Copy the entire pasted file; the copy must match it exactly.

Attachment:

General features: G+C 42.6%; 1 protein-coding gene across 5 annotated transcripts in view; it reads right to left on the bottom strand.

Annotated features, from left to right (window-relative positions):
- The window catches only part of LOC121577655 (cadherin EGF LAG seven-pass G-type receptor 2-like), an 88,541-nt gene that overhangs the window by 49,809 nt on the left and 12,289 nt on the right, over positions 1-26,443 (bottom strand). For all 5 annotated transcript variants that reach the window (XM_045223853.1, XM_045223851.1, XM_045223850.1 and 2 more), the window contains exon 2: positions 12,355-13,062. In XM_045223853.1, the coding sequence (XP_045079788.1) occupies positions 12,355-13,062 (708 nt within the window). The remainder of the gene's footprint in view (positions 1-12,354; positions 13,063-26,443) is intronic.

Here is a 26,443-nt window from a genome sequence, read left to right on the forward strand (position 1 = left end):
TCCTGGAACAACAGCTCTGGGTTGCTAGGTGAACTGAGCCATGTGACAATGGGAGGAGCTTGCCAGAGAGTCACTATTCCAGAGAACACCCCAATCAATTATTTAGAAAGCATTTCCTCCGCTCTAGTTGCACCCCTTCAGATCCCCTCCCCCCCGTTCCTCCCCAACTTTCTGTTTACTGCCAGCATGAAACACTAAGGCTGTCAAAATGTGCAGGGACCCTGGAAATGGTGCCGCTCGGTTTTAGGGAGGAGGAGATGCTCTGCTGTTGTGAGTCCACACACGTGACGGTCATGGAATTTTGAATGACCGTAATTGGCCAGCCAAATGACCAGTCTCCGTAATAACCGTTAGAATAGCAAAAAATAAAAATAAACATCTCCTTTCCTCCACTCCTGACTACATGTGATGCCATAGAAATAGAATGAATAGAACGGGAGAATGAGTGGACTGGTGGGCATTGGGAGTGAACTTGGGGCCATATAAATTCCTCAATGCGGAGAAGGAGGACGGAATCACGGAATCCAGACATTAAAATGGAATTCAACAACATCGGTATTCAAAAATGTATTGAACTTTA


General features: G+C 42.6%; 1 protein-coding gene across 5 annotated transcripts in view; it reads right to left on the bottom strand.

Annotated features, from left to right (window-relative positions):
- The window catches only part of LOC121577655 (cadherin EGF LAG seven-pass G-type receptor 2-like), an 88,541-nt gene that overhangs the window by 49,809 nt on the left and 12,289 nt on the right, over positions 1-26,443 (bottom strand). For all 5 annotated transcript variants that reach the window (XM_045223853.1, XM_045223851.1, XM_045223850.1 and 2 more), the window contains exon 2: positions 12,355-13,062. In XM_045223853.1, the coding sequence (XP_045079788.1) occupies positions 12,355-13,062 (708 nt within the window). The remainder of the gene's footprint in view (positions 1-12,354; positions 13,063-26,443) is intronic.

Here is a 26,443-nt window from a genome sequence, read left to right on the forward strand (position 1 = left end):
TCCTGGAACAACAGCTCTGGGTTGCTAGGTGAACTGAGCCATGTGACAATGGGAGGAGCTTGCCAGAGAGTCACTATTCCAGAGAACACCCCAATCAATTATTTAGAAAGCATTTCCTCCGCTCTAGTTGCACCCCTTCAGATCCCCTCCCCCCCGTTCCTCCCCAACTTTCTGTTTACTGCCAGCATGAAACACTAAGGCTGTCAAAATGTGCAGGGACCCTGGAAATGGTGCCGCTCGGTTTTAGGGAGGAGGAGATGCTCTGCTGTTGTGAGTCCACACACGTGACGGTCATGGAATTTTGAATGACCGTAATTGGCCAGCCAAATGACCAGTCTCCGTAATAACCGTTAGAATAGCAAAAAATAAAAATAAACATCTCCTTTCCTCCACTCCTGACTACATGTGATGCCATAGAAATAGAATGAATAGAACGGGAGAATGAGTGGACTGGTGGGCATTGGGAGTGAACTTGGGGCCATATAAATTCCTCAATGCGGAGAAGGAGGACGGAATCACGGAATCCAGACATTAAAATGGAATTCAACAACATCGGTATTCAAAAATGTATTGAACTTTA